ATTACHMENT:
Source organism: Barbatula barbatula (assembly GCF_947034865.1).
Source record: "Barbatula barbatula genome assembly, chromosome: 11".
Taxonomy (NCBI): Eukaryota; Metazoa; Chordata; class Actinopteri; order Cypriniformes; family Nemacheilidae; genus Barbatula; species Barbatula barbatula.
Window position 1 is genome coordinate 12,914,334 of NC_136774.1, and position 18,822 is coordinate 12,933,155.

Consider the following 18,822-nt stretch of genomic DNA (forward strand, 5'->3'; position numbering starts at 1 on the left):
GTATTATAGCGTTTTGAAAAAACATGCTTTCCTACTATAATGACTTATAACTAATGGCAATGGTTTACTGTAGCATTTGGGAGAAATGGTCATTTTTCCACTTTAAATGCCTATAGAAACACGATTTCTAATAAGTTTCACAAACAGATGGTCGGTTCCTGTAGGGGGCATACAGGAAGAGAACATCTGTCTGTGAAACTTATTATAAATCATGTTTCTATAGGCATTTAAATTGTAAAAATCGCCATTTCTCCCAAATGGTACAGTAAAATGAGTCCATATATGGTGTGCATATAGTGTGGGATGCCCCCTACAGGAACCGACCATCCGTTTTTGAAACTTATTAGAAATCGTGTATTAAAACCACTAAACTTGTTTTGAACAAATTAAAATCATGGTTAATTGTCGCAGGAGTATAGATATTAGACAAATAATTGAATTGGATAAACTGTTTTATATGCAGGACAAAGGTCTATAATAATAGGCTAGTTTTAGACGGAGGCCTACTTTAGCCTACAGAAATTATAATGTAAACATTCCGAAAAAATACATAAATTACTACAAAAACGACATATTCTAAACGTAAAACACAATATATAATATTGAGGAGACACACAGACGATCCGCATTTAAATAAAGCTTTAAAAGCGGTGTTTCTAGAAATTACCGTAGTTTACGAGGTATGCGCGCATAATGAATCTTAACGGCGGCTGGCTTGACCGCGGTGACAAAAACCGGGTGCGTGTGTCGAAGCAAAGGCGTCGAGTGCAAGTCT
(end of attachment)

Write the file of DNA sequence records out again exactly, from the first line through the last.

Source organism: Barbatula barbatula (assembly GCF_947034865.1).
Source record: "Barbatula barbatula genome assembly, chromosome: 11".
Taxonomy (NCBI): Eukaryota; Metazoa; Chordata; class Actinopteri; order Cypriniformes; family Nemacheilidae; genus Barbatula; species Barbatula barbatula.
Window position 1 is genome coordinate 12,914,334 of NC_136774.1, and position 18,822 is coordinate 12,933,155.

Consider the following 18,822-nt stretch of genomic DNA (forward strand, 5'->3'; position numbering starts at 1 on the left):
GTATTATAGCGTTTTGAAAAAACATGCTTTCCTACTATAATGACTTATAACTAATGGCAATGGTTTACTGTAGCATTTGGGAGAAATGGTCATTTTTCCACTTTAAATGCCTATAGAAACACGATTTCTAATAAGTTTCACAAACAGATGGTCGGTTCCTGTAGGGGGCATACAGGAAGAGAACATCTGTCTGTGAAACTTATTATAAATCATGTTTCTATAGGCATTTAAATTGTAAAAATCGCCATTTCTCCCAAATGGTACAGTAAAATGAGTCCATATATGGTGTGCATATAGTGTGGGATGCCCCCTACAGGAACCGACCATCCGTTTTTGAAACTTATTAGAAATCGTGTATTAAAACCACTAAACTTGTTTTGAACAAATTAAAATCATGGTTAATTGTCGCAGGAGTATAGATATTAGACAAATAATTGAATTGGATAAACTGTTTTATATGCAGGACAAAGGTCTATAATAATAGGCTAGTTTTAGACGGAGGCCTACTTTAGCCTACAGAAATTATAATGTAAACATTCCGAAAAAATACATAAATTACTACAAAAACGACATATTCTAAACGTAAAACACAATATATAATATTGAGGAGACACACAGACGATCCGCATTTAAATAAAGCTTTAAAAGCGGTGTTTCTAGAAATTACCGTAGTTTACGAGGTATGCGCGCATAATGAATCTTAACGGCGGCTGGCTTGACCGCGGTGACAAAAACCGGGTGCGTGTGTCGAAGCAAAGGCGTCGAGTGCAAGTCT